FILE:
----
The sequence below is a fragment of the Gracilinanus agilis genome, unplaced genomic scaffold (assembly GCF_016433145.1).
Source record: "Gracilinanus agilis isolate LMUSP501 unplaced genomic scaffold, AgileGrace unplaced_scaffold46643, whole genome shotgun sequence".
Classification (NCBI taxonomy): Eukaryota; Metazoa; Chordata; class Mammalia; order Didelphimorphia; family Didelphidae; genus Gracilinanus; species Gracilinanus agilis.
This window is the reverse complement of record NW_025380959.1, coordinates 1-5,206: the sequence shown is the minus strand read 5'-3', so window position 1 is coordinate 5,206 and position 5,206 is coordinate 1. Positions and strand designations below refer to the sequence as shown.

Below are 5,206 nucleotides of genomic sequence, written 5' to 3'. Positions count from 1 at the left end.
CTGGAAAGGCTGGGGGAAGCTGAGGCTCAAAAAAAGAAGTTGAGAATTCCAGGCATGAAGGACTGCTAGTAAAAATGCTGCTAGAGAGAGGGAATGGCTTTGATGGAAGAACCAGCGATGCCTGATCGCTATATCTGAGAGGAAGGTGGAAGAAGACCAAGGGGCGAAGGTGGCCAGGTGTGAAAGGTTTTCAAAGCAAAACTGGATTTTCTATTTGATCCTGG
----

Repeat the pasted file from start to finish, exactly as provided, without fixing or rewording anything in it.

The sequence below is a fragment of the Gracilinanus agilis genome, unplaced genomic scaffold (assembly GCF_016433145.1).
Source record: "Gracilinanus agilis isolate LMUSP501 unplaced genomic scaffold, AgileGrace unplaced_scaffold46643, whole genome shotgun sequence".
Classification (NCBI taxonomy): Eukaryota; Metazoa; Chordata; class Mammalia; order Didelphimorphia; family Didelphidae; genus Gracilinanus; species Gracilinanus agilis.
This window is the reverse complement of record NW_025380959.1, coordinates 1-5,206: the sequence shown is the minus strand read 5'-3', so window position 1 is coordinate 5,206 and position 5,206 is coordinate 1. Positions and strand designations below refer to the sequence as shown.

Below are 5,206 nucleotides of genomic sequence, written 5' to 3'. Positions count from 1 at the left end.
CTGGAAAGGCTGGGGGAAGCTGAGGCTCAAAAAAAGAAGTTGAGAATTCCAGGCATGAAGGACTGCTAGTAAAAATGCTGCTAGAGAGAGGGAATGGCTTTGATGGAAGAACCAGCGATGCCTGATCGCTATATCTGAGAGGAAGGTGGAAGAAGACCAAGGGGCGAAGGTGGCCAGGTGTGAAAGGTTTTCAAAGCAAAACTGGATTTTCTATTTGATCCTGG